Abysmal. That’s the only way to describe Friday’s job’s report.
And, on top of that, the unemployment rate has been heading higher for the last 3 months. It’s now at 9.2 percent a full two years into the recovery. That’s unprecedented. Where are the jobs, that’s what everyone wants to know.
This is beyond disappointing. The stock market has regained most of the ground it lost since it touched bottom in March 2009, but the real economy is still stuck in the mud. Just look at the data. Here’s a clip from economist Tim Duy who sums it up perfectly:
“…the labor force fell, the participation rate fell, the employment to population ratio fell, the number of employed plummeted, and the number of unemployed climbed. Private nonfarm payrolls gains a paltry 57k, and the drag from government cutbacks pulled the overall jobs gain to just 18k. Far short of the numbers needed to even hold unemployment steady.” (“Grim”, Tim Duy, Fed Watch)
Get the picture? It’s all bad. And guess what? Those “18,000 new jobs” falls within the Labor Depts margin for error, so there could actually be “no new jobs”. Will that wake up Obama? Probably not.
How do you light a fire under Washington, that’s the question? Is Congress even aware that we’re undergoing a major jobs crisis or are they too busy bickering over tax cuts for fatcats or how much money they can divert from Social Security to Wall Street?
Look; the official rate of unemployment is over 9% and rising. The real rate is much higher.
The states are firing tens of thousands of teachers and public employees every month because they need to balance their budgets and they’re not taking in enough revenue. The stimulus is dwindling (which means that fiscal policy is actually contractionary in real terms) And the 10-year Treasury has dipped below 3 percent (as of Monday morning.) In other words, the bond market is signalling “recession”, even while the dope in the White House is doing his utmost to slice $4 trillion off the deficits.
Does that make any sense?
Maybe if you’re Herbert Hoover, it does. But it makes no sense at all if you were elected with a mandate to “change” the way Washington operates and put the country back to work. Obama is just making a bad situation worse by gadding about in his golf togs blabbering about belt tightening. It’s enough to make you sick.
Just think of the message Obama is sending our trading partners. By refusing to spend more on stimulus, Obama is announcing to the world that his administration will do nothing to rebuild the middle class and shore up flagging global demand. They’ve got to love that in China! Instead, he wants to make increase the pain, by cutting off the bloodflow of Federal spending while households are still are still digging out from the losses they sustained after the housing bubble burst. That will just make it harder for people to patch their balance sheets and get back to normal. Doesn’t Obama see that?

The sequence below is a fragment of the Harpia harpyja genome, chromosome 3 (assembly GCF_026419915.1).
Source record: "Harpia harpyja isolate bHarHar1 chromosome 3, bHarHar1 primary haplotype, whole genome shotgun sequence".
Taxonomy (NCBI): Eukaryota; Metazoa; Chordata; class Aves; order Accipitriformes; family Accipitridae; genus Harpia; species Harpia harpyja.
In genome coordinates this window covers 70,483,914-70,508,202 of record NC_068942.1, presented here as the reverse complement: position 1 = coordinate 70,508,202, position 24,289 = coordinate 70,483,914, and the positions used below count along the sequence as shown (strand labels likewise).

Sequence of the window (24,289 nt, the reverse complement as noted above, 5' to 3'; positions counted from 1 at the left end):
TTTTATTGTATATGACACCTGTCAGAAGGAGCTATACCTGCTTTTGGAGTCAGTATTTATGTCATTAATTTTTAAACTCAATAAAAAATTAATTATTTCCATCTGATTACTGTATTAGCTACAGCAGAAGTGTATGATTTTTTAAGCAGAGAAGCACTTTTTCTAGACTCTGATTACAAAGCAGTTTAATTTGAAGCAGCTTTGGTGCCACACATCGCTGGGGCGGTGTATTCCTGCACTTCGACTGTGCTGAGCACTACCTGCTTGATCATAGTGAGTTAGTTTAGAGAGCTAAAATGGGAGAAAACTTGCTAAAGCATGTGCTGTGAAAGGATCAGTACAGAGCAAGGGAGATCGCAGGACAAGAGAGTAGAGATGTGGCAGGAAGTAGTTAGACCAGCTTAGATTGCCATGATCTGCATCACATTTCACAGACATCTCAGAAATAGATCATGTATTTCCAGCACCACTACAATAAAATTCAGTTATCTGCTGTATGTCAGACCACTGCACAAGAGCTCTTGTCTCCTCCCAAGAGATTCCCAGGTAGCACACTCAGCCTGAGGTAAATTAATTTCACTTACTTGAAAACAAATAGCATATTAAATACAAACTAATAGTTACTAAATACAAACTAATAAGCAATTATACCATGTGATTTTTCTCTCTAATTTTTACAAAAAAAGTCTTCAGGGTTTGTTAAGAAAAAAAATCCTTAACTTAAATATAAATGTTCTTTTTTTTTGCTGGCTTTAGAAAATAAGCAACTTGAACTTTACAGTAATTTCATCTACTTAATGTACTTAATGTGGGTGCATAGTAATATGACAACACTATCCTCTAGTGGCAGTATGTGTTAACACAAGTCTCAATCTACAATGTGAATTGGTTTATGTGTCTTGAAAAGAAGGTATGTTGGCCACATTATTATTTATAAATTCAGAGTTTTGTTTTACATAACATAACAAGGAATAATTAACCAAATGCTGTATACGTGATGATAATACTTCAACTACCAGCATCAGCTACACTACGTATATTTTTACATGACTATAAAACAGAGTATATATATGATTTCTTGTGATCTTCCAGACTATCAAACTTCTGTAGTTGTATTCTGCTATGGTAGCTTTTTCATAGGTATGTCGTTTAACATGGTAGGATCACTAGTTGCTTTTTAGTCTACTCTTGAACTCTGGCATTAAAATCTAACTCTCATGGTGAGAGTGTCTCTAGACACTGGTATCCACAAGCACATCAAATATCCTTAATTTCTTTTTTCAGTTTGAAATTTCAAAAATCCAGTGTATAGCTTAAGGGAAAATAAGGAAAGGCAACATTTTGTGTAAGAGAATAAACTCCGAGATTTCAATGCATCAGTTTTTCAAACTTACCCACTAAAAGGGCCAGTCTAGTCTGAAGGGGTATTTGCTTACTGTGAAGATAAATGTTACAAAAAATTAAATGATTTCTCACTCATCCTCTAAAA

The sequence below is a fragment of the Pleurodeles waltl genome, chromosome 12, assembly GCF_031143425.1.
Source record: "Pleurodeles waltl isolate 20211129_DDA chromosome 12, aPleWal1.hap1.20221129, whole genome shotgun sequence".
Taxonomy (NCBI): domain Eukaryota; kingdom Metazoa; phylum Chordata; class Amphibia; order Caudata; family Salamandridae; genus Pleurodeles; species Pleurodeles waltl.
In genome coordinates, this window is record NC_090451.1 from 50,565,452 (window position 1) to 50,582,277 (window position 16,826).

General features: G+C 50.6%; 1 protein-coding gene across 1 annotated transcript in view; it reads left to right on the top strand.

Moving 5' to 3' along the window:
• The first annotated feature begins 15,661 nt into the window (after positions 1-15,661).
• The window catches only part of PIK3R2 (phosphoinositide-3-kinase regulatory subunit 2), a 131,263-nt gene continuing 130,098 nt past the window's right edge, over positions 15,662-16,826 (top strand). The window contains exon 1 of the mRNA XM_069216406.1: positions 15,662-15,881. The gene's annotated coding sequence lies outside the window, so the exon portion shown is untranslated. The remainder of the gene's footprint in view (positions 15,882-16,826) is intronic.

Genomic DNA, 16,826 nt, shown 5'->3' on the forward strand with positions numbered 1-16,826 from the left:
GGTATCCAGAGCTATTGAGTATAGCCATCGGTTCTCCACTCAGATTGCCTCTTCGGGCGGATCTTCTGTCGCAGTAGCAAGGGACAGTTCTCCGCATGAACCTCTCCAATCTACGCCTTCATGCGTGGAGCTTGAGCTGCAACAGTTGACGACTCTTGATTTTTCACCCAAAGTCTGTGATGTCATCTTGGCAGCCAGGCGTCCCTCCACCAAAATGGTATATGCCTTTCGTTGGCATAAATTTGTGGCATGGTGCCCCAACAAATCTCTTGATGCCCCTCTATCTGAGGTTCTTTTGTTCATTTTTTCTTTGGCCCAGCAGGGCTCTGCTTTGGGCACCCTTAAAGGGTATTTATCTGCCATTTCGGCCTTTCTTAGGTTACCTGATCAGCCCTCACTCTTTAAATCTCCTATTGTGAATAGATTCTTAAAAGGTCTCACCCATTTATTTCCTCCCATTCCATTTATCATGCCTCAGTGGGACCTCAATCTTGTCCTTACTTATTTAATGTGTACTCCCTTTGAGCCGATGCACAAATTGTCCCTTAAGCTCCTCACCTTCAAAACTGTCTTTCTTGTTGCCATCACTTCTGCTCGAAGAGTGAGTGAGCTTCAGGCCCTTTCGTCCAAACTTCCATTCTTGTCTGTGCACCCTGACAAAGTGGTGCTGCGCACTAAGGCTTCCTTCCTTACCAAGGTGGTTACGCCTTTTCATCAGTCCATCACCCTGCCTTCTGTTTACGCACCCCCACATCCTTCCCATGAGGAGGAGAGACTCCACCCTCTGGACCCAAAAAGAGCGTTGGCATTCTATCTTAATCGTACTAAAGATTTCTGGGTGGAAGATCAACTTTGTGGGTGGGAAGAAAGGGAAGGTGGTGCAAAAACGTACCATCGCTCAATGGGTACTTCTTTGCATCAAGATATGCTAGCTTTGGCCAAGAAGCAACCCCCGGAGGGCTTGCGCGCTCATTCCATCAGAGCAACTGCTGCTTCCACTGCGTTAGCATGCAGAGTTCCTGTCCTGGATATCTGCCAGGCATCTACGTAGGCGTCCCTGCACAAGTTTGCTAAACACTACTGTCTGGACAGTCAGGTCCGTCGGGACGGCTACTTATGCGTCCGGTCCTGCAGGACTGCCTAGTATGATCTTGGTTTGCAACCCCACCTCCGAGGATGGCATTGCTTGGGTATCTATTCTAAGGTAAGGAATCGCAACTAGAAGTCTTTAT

Do you know what it’s going take to find jobs for all the people who want them? According to economist Gary Burtless from the Brookings Institution, “To bring the adult employment rate back to its pre-recession level, we would need to add about 11 million new jobs. At the pace of job growth we have seen since the start of the year, that task may take decades.”
And here’s more from the New York Times:
“The economy needs to add about 150,000 jobs a month just to keep up with normal population growth. The protracted stretch of weak-to-moderate job creation over the last two years has left many of the people who lost jobs during the recession increasingly desperate. There are now 14.1 million unemployed, with 6.3 million of them having searched for work for six months or longer. Including those who are working part time because they cannot find full-time work and those who have stopped looking, the broader unemployment rate is now 16.2 percent, its highest level since December 2010.” (“Job Growth Falters Badly, Clouding Hope for Recovery”, New York Times)
So, we’re in trouble, right? Big trouble. Not only are we not creating jobs, the administration is not providing sufficient resources to the states so they can keep the people who ARE employed still working. It’s madness.
Some of this can be attributed to supply disruptions in Japan or problems in Europe, but not very much. And, yes, the Fed should get some of the blame for fiddling the money supply with QE2, it’s wacko bond buying program that sent gas and food prices through the roof. That slowed consumer spending enough to discourage business owners from hiring more workers. But QE2 is not the real problem. The real problem is that the recovery is running out of steam because the government is reducing its spending and consumers aren’t in a position where they can make up the difference. So, it gets down to this: Either we get a second round of stimulus or unemployment is going to climb even higher and growth will continue to flag. It’s one or the other.